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Public consultation key to future of Whenuapai

Public consultation key to future of Whenuapai

Minister of Defence Mark Burton has today announced the next steps in deciding the future use of the land at Whenuapai Airbase.

Air Force Operations at Whenuapai are to be consolidated at Ohakea Airbase in approximately five years, and the disposal of the land (311 hectares) has generated significant interest by a variety of groups. Mark Burton stressed the importance of a transparent, robust process to determine the site’s future.

“It is vital that we put a process in place that will enable consultation with all interested central and local government agencies, as well as local communities. It is also essential that the public be well-informed about the government’s decision-making process in the disposal of this significant land asset.

“A multi-agency working group, which includes the New Zealand Defence Force (NZDF), the Ministry of Economic Development (MED), Land Information New Zealand (LINZ), the Treasury, the Ministries of Defence and Transport, and the Crown Company Monitoring Unit, was established to consider both options for the land’s future use and a process for disposal.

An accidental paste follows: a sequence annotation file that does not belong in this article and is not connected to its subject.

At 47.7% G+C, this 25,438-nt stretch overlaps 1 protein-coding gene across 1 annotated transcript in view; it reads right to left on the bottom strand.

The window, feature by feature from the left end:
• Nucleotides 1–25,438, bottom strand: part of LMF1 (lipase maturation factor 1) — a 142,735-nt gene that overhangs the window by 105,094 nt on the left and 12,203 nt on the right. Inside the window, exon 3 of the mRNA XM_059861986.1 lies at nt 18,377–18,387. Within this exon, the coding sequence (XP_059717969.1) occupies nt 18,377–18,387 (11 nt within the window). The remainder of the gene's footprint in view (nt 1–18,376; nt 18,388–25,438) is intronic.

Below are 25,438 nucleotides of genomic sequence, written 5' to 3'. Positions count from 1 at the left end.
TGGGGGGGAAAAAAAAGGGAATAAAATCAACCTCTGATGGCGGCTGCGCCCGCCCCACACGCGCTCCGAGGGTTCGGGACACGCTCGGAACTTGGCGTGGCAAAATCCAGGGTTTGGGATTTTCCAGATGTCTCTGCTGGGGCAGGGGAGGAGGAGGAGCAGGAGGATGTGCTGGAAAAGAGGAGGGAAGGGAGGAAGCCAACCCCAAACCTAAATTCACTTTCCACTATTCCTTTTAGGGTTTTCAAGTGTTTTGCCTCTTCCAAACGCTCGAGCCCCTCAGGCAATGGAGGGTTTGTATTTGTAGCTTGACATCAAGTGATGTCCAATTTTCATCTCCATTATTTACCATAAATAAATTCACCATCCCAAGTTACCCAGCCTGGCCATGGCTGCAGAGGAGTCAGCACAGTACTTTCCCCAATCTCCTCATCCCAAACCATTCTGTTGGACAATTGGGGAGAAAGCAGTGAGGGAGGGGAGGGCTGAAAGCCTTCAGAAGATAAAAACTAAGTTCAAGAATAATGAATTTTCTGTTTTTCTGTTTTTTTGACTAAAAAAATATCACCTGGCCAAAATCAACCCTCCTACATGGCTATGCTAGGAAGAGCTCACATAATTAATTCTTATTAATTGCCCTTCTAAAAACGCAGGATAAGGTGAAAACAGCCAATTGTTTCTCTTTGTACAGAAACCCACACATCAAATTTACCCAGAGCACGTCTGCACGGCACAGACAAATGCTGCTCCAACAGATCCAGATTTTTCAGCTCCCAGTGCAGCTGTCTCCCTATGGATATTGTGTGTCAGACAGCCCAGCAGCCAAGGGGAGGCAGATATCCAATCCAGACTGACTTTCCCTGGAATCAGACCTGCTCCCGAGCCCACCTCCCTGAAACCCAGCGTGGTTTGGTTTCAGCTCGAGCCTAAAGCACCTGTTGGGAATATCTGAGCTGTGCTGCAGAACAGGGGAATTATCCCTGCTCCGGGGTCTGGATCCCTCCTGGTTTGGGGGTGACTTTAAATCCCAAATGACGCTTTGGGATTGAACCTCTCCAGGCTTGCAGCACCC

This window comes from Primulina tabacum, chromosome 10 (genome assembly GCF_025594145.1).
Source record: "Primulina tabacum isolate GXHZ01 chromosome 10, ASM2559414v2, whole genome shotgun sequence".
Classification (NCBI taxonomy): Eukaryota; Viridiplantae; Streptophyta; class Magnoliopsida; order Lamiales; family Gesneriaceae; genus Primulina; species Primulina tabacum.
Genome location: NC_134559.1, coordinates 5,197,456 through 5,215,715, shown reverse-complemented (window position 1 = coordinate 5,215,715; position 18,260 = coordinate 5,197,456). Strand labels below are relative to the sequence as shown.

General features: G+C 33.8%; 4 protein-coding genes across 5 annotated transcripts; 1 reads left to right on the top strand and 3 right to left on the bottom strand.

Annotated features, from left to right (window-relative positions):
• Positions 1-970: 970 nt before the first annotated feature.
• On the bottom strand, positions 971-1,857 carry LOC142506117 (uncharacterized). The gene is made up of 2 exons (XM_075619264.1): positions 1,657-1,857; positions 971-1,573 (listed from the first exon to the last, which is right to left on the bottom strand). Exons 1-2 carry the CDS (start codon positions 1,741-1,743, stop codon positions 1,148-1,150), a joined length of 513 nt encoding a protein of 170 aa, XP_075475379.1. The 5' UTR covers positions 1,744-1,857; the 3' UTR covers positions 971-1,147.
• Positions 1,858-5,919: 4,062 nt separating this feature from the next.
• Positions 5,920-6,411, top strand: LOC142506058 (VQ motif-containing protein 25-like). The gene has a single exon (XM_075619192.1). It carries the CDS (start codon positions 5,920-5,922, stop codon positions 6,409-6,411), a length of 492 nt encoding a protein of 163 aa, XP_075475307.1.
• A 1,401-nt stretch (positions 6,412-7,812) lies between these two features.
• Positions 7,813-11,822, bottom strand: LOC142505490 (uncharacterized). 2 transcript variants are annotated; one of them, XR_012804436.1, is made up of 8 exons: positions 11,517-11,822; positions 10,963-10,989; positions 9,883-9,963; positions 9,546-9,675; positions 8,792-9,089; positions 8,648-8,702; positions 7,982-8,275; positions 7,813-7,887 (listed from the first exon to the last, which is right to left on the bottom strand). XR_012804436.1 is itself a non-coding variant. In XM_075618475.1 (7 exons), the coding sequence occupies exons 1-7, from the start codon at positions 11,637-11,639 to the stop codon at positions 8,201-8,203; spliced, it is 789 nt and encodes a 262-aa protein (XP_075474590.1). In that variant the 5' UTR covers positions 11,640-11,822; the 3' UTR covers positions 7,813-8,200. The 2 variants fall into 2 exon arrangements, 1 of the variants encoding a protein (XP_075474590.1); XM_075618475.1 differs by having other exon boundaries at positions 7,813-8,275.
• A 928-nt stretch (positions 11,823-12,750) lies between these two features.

“The group has identified four possible options for future use of the site. They are:

Use of the existing infrastructure as a commercial civilian airfield, Use of the property for other public works, Promotion of the property as an industrial/development site, or A return to residential usage.

“Before a decision can be made, there are a range of issues to be considered. These include possible economic impacts on the Northwest Auckland region and the Auckland region as a whole, transport and tourism policies, the Sustainable Cities programme, and consistency with other relevant initiatives in the Whenuapai area, such as planned highway and harbour extensions.

“The first step is an independent report on the feasibility of each of potential options. This work is currently underway and is scheduled to be completed by mid-October. The results of this report will form an important part of the discussion document we will prepare for public comment.

“Once the feasibility study is complete, we expect to begin the public consultation process. Two rounds of public submissions will take place, from mid-October 2003 to early February 2004. This will advise the paper I will present to Cabinet at the end of March 2004, allowing for Cabinet consideration of proposals in April 2004.

“Decisions on the future of the Whenuapai land must be made through appropriate consultation with all interested parties. Consolidation at Ohakea will not be completed for up to five years. It is essential that we use this time wisely, working through a transparent decision-making process that will allow all groups with an interest in the future use of Whenuapai to have their submissions fully and fairly considered by the Government.”

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